- Napalm: An American Biography by Robert M. Neer
During the Korean War, Prime Minister Winston Churchill reflected privately on the extensive use of US incendiary bombs across that East Asian peninsula. Demonstrating his knack for research, attorney and Columbia University history lecturer, Robert Neer recounts Churchill’s quiet recollections: [End Page 605] given its ill effects on civilians, “I do not like this napalm bombing at all” (p. 102).
Over time, Churchill’s caution proved prescient. Stitched throughout Neer’s book is a poignant vignette from June 1972. With “political thunder-heads” (p. 134) amassed in the United States, in part over the use of napalm in Southeast Asia, Associated Press photographer Nick Ut captured the grotesque horror associated with this indiscriminate weapon. His Pulitzer Prize-winning frame, “The Terror of War,” depicts nine-year-old Phan Kim Phúc senselessly seared as she runs to escape fighting in Trang Bang, South Vietnam.
Within a day, the worldwide press ran the ghastly photo; it went viral. Neer’s work helps explain that, after years of smouldering in embers of ethical ambiguity, napalm flared in the “court of worldwide public opinion” (p. 222). As the horrific effects of napalm upon Vietnamese civilians, especially children, became understood, the brand turned bad.
This auxology of napalm brims with riveting, if disquieting research, complemented by tightly focused chapters and snappy sentences. Simply, it is an engrossing, sobering work that consolidates knowledge while providing new research and fresh perspectives on the effects of this sickening incendiary gel that is “sticky and burns to an extremely high temperature” (p. 16). Substantively, the book has three inter-related strengths.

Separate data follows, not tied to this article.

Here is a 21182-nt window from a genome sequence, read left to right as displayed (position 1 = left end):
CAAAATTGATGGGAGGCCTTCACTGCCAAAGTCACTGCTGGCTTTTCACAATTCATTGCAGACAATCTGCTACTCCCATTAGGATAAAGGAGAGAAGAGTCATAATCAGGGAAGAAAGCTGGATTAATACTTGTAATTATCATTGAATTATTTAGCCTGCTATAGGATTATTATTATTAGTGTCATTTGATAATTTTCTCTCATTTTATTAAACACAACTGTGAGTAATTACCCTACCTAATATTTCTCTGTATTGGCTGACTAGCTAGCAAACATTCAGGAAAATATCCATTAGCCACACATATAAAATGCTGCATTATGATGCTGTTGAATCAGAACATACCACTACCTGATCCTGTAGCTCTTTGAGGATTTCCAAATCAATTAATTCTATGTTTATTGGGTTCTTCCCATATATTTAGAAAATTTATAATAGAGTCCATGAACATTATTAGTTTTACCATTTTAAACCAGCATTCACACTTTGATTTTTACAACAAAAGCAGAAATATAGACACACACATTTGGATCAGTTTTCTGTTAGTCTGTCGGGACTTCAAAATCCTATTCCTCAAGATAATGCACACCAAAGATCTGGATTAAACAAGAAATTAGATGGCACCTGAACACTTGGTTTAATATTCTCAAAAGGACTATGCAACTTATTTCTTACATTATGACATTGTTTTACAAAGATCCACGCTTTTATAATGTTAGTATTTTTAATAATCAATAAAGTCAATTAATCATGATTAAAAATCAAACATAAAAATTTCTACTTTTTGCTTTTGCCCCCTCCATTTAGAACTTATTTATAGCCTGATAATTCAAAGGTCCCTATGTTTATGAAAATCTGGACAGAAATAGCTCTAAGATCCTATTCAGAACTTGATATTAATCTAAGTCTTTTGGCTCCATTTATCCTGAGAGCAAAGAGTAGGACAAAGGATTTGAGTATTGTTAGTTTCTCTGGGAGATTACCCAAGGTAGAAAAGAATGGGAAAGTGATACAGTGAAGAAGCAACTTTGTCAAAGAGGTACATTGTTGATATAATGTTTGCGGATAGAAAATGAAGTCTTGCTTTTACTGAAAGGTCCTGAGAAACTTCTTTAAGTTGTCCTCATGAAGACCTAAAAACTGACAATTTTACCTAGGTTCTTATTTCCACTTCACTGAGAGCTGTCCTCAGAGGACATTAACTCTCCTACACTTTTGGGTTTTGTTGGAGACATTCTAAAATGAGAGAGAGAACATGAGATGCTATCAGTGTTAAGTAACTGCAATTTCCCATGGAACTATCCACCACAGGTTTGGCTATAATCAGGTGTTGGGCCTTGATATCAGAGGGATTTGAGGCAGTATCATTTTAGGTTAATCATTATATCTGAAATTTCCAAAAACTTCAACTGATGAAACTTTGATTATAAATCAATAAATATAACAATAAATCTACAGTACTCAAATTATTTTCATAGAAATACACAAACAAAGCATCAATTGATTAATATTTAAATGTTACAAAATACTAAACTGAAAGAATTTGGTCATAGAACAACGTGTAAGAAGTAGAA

First, Neer highlights the origins of napalm. While overlooking key concepts from arms race literature, he still explains concisely that liquid and gel incendiaries have an “ancient provenance” (p. 18). Even prior to the rise of Ancient Greece, fiery weapons terrorized sailors, soldiers and civilians. Indeed, Alexander the Great had an interest in the efficacy of naptha, or petroleum, as a weapon; later, while attacking the city of Samosata, advancing Roman soldiers were repelled by maltha or flaming mud.
Beyond these anecdotes, the monograph explains why, beginning in mid-1200s and lasting for about eight hundred years, liquid incendiaries became less significant strategically: the rise of Chinese gunpowder. While engineers and others worked over centuries to rekindle interest in fire weapons, the paradigm held until World War I. The Great War made it obvious that flamethrowers, modified shells and aerial firebombing were harbingers of lasting change. Indeed, aircraft “restored incendiary weapons to their medieval pride of place” (p. 24). And this combination of airpower and firebombing soon set alight communities in Africa, Europe, and Asia. While the world overlooked incendiary weapons in Ethiopia during the 1930s, the fuse igniting worldwide attention came from Guernica, Spain. On 26 April 1937 the German Condor Legion provided a brutal tutorial in modern fire warfare. Within months, Imperial Japan also set ablaze Shanghai. [End Page 606]
Neer’s second strength details America’s academic, industrial, and military development of napalm during World War II. Interestingly, the book posits that despite Guernica, Shanghai and the onset of World War II, key US government officials were slow to accept this new paradigm: the “return of incendiary bombardment” (p. 26). Even before Pearl Harbor, Harvard’s Dr. Louis Fieser dismissed this indifference; using his scientific expertise and extensive bureaucratic networks, he gained approval for Anonymous Research No. 4, an obscure moniker cloaking nationally-funded incendiary weapons development at Harvard University.
Soon, American industry and public laboratories expanded upon Fieser’s initial research and napalm ushered forth a revolution. While employed extensively in the Pacific, it was first used by US forces during OPERATION HUSKY, the invasion of Sicily. Yet it was on 9 March 1945 that US bombers demonstrated the raw, real destructive capacity of incendiary weapons; that night in Tokyo was among the most deadly of the war. Quite simply, Tokyo was torched. The New York Times reported: “CITY’S HEART GONE: Not a Building Is...